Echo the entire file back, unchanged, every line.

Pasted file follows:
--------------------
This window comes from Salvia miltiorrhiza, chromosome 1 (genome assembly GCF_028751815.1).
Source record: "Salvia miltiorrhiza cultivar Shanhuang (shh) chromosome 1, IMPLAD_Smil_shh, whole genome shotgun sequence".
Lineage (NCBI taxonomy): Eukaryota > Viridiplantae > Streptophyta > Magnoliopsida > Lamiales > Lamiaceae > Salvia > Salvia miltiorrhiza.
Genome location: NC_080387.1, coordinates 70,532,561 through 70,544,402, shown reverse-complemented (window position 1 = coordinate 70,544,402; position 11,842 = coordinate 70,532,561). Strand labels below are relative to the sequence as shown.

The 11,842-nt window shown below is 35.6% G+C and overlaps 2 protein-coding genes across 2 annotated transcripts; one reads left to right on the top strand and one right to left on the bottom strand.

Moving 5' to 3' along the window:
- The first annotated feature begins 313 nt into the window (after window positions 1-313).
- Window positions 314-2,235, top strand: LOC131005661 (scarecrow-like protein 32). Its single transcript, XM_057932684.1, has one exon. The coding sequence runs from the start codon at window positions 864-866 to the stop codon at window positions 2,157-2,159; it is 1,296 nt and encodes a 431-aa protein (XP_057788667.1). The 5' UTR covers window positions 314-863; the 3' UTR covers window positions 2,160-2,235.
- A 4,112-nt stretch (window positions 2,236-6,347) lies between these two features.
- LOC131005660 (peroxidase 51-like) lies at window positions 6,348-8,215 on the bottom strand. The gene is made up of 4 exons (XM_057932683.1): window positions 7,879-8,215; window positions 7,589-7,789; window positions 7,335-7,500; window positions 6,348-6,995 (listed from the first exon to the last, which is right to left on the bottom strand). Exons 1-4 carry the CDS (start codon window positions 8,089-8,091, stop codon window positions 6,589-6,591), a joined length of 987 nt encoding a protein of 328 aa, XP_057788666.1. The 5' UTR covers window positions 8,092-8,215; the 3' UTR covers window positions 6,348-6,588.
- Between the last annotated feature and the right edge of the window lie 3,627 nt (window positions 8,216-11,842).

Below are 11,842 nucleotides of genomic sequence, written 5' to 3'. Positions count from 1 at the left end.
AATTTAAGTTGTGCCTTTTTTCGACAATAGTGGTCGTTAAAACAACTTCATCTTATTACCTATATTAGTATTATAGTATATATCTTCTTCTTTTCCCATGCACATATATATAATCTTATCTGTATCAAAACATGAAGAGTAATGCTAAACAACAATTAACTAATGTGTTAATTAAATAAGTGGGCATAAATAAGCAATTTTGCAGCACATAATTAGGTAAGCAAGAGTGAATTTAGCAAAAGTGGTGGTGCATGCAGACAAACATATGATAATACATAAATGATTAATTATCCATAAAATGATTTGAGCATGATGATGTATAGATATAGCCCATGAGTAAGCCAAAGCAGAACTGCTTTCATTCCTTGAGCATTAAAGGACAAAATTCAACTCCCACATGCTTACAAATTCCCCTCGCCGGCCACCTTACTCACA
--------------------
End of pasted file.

This window comes from Salvia miltiorrhiza, chromosome 1 (genome assembly GCF_028751815.1).
Source record: "Salvia miltiorrhiza cultivar Shanhuang (shh) chromosome 1, IMPLAD_Smil_shh, whole genome shotgun sequence".
Lineage (NCBI taxonomy): Eukaryota > Viridiplantae > Streptophyta > Magnoliopsida > Lamiales > Lamiaceae > Salvia > Salvia miltiorrhiza.
Genome location: NC_080387.1, coordinates 70,532,561 through 70,544,402, shown reverse-complemented (window position 1 = coordinate 70,544,402; position 11,842 = coordinate 70,532,561). Strand labels below are relative to the sequence as shown.

The 11,842-nt window shown below is 35.6% G+C and overlaps 2 protein-coding genes across 2 annotated transcripts; one reads left to right on the top strand and one right to left on the bottom strand.

Moving 5' to 3' along the window:
- The first annotated feature begins 313 nt into the window (after window positions 1-313).
- Window positions 314-2,235, top strand: LOC131005661 (scarecrow-like protein 32). Its single transcript, XM_057932684.1, has one exon. The coding sequence runs from the start codon at window positions 864-866 to the stop codon at window positions 2,157-2,159; it is 1,296 nt and encodes a 431-aa protein (XP_057788667.1). The 5' UTR covers window positions 314-863; the 3' UTR covers window positions 2,160-2,235.
- A 4,112-nt stretch (window positions 2,236-6,347) lies between these two features.
- LOC131005660 (peroxidase 51-like) lies at window positions 6,348-8,215 on the bottom strand. The gene is made up of 4 exons (XM_057932683.1): window positions 7,879-8,215; window positions 7,589-7,789; window positions 7,335-7,500; window positions 6,348-6,995 (listed from the first exon to the last, which is right to left on the bottom strand). Exons 1-4 carry the CDS (start codon window positions 8,089-8,091, stop codon window positions 6,589-6,591), a joined length of 987 nt encoding a protein of 328 aa, XP_057788666.1. The 5' UTR covers window positions 8,092-8,215; the 3' UTR covers window positions 6,348-6,588.
- Between the last annotated feature and the right edge of the window lie 3,627 nt (window positions 8,216-11,842).

Below are 11,842 nucleotides of genomic sequence, written 5' to 3'. Positions count from 1 at the left end.
AATTTAAGTTGTGCCTTTTTTCGACAATAGTGGTCGTTAAAACAACTTCATCTTATTACCTATATTAGTATTATAGTATATATCTTCTTCTTTTCCCATGCACATATATATAATCTTATCTGTATCAAAACATGAAGAGTAATGCTAAACAACAATTAACTAATGTGTTAATTAAATAAGTGGGCATAAATAAGCAATTTTGCAGCACATAATTAGGTAAGCAAGAGTGAATTTAGCAAAAGTGGTGGTGCATGCAGACAAACATATGATAATACATAAATGATTAATTATCCATAAAATGATTTGAGCATGATGATGTATAGATATAGCCCATGAGTAAGCCAAAGCAGAACTGCTTTCATTCCTTGAGCATTAAAGGACAAAATTCAACTCCCACATGCTTACAAATTCCCCTCGCCGGCCACCTTACTCACA